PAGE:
The idea of reparations is not a new one…
In 1963 the Urban League’s Whitney M. Young had proposed a Marshall Plan for black Americans, including direct payments to poor families to lift them over the poverty line. Thomas Sowell, a graduate student, was concentrating on his PhD, an essay on the pre-Keynesian economist Jean-Baptiste Say. But Young’s idea irked Sowell so much that he’d written a letter to the New York Times. The reaction to such a Marshall Plan, Sowell wrote, or to any other offer, would be the same from black Americans as it was from whites. “People who have been trying for years to tell others that Negroes are basically no different from anybody else,” Sowell said, “should not themselves lose sight of the fact that Negroes are just like everybody else in wanting something for nothing.”
White people loved higher minimum wages just as much back then as they do now:
Black and white youth unemployment had run about the same until the middle of the 1950s, 8 to 11 percent. But when Congress raised the federal minimum wage by a third in 1956, unemployment rose far higher among black teenagers than among whites, to 25 percent. … the economist Milton Friedman was reaching a conclusion: those who were supposed to benefit from a minimum wage were nearly always actually hurt, as “the intended beneficiaries are not employed at all.” Friedman the following year would slam the minimum wage as “the most anti-Negro law on our statute books.”
Then as now, government handouts ideally are about the same as the median wage:
But the newly generous War on Poverty welfare benefits actually encouraged men not to work, adding to the ranks of unemployed. With the average family welfare check between $ 177 and $ 238 a month, and wages at $ 220, the commission concluded that “the financial incentive to find work may be either negative or non-existent.”
(See “The $600 Unemployment Booster Shot, State by State” (NYT) and “Work Versus Welfare” (CATO, 2013))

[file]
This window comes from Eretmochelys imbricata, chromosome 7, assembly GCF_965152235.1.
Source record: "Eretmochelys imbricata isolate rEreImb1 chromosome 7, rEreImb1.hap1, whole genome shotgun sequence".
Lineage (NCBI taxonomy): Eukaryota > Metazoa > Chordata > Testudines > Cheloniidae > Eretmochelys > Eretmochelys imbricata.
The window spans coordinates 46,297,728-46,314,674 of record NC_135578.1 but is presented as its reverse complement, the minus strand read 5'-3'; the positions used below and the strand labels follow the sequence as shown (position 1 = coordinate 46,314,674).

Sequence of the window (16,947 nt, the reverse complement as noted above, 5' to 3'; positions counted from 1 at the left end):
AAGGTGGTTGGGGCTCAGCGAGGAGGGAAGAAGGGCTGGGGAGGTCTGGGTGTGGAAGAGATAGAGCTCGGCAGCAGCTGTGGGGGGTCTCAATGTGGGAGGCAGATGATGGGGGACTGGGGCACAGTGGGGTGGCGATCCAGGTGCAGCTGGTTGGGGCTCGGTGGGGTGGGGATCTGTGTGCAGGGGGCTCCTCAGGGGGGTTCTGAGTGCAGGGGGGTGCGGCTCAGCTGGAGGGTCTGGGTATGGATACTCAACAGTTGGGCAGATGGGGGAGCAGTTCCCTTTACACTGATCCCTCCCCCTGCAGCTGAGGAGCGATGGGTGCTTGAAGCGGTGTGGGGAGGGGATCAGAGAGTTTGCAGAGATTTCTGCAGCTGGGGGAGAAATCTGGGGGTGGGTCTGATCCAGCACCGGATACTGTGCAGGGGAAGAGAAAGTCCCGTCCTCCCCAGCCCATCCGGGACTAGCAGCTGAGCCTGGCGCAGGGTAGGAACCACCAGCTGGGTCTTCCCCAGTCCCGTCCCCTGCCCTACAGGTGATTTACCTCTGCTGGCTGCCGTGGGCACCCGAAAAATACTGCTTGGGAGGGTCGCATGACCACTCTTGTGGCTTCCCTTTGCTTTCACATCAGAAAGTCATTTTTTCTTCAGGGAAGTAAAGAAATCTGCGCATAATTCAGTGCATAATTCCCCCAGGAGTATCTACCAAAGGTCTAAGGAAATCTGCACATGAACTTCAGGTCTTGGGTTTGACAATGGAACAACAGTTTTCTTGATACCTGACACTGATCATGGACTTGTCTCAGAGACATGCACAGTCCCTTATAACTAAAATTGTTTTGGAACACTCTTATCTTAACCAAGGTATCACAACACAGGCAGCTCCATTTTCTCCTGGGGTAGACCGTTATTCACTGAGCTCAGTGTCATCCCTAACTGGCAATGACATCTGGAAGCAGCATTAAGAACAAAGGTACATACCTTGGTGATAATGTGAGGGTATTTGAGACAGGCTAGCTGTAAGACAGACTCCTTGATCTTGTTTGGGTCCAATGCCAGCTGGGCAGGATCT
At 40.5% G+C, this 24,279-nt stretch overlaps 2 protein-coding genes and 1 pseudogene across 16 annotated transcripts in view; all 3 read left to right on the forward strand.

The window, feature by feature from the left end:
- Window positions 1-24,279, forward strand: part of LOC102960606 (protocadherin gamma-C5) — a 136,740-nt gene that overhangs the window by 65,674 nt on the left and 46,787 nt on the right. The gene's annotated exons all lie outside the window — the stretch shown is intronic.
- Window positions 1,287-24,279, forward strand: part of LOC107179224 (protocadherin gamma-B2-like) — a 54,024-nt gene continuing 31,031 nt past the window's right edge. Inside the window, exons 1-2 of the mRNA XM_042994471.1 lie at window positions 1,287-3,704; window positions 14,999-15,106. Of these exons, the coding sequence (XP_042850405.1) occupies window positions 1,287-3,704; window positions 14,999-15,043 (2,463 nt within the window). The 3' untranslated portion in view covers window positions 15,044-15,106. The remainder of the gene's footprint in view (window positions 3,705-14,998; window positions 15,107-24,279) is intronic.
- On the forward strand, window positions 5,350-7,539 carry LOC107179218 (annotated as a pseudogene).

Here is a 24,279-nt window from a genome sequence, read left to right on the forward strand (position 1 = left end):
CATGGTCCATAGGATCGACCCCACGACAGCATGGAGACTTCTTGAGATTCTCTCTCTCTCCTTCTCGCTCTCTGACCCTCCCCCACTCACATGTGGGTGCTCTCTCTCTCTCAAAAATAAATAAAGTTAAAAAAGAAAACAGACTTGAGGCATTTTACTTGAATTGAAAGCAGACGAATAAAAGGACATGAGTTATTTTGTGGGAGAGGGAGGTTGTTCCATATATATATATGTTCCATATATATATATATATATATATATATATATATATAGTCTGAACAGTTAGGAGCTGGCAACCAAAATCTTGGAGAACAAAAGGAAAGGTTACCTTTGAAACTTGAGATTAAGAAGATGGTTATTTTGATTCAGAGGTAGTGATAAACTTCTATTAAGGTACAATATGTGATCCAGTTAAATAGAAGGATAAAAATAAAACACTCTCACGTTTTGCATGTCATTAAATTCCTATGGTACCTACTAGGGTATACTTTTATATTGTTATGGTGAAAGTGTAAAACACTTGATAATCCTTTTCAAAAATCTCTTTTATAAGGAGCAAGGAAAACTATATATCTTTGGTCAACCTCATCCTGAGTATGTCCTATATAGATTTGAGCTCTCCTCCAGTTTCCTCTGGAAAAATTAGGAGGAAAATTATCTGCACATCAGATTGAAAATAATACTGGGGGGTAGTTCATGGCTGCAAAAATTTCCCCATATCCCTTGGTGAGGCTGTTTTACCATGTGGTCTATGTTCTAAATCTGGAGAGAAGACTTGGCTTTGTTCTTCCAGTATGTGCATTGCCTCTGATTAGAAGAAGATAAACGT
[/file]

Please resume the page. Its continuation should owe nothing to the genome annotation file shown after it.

Certainly there shouldn’t be a housing shortage in the U.S. at this point…
But the scaling and the speedups were also evident at home, in the new HUD building, and a nationwide building program. For housing, Johnson promised $7.5 billion, more than nine times the poverty program’s annual budget that first year. The American people were, Johnson said, “strong enough to pursue our goals in the rest of the world while still building a Great Society here at home.” In 1966, everything could be, had to be, big. Even before Watts, Washington had made up its collective mind to put its formidable shoulder into a second Great Society drive, housing. Since Watts, that commitment had only hardened. The Administration would supplement, and sometimes steamroller, its flawed program, community action, with construction. Nobody could disapprove of infrastructure improvement, politicians told one another.
And we should have all of the infrastructure that we need too. at least in the cities that Big Government favors:
Johnson laid out his second Great Society in his State of the Union address in January. The president would support construction everywhere. More than $ 2 billion of the funds would go to rebuilding cities. The president would also follow the Reuther plan for Demonstration Cities, “and rebuild completely, on a scale never before attempted, entire central and slum areas.” Working together with private enterprise—this time, Johnson did not emphasize municipal governments—the federal government would rebuild areas of up to 100,000 people. Johnson would add shops, parks, and hospitals around the new housing. In the same speech, the president asked Congress to pass legislation funding rent assistance. Taken together, the results, the president hoped, would be something similar to what his old community action drive had sought: “a flourishing community where our people can come to live the good life.” This whole second project would resemble something like what the United States had done in rebuilding Europe under the Marshall Plan. Eager to make Detroit the star of the new campaign, Reuther rounded up support in Michigan. Reuther wrote to Mayor Cavanagh to encourage him: “Detroit can become an exciting and shining model of a 20th century city in the Great Society.” Reuther promised Cavanagh that they could work together in a new institution, the Detroit Citizens Development Authority.
Without the gold standard, a democracy will always vote itself into insolvency or hyperinflation, according to Alan Greenspan, 1960s version:
Greenspan wrote that American overspending wasn’t strength or a wartime phenomenon; it was predictable. A welfare state, which was what the United States had become, always overcommitted. “The welfare statists,” Greenspan said, were always “quick to recognize that if they wished to retain power, the amount of taxation had to be limited and they had to resort to programs of massive deficit spending, i.e. they had to borrow money, by issuing government bonds. . . . Gold stands in the way of this insidious process. It stands as a protector of property rights. If one grasps this, one has no difficulty in understanding the statists’ antagonism toward the gold standard.”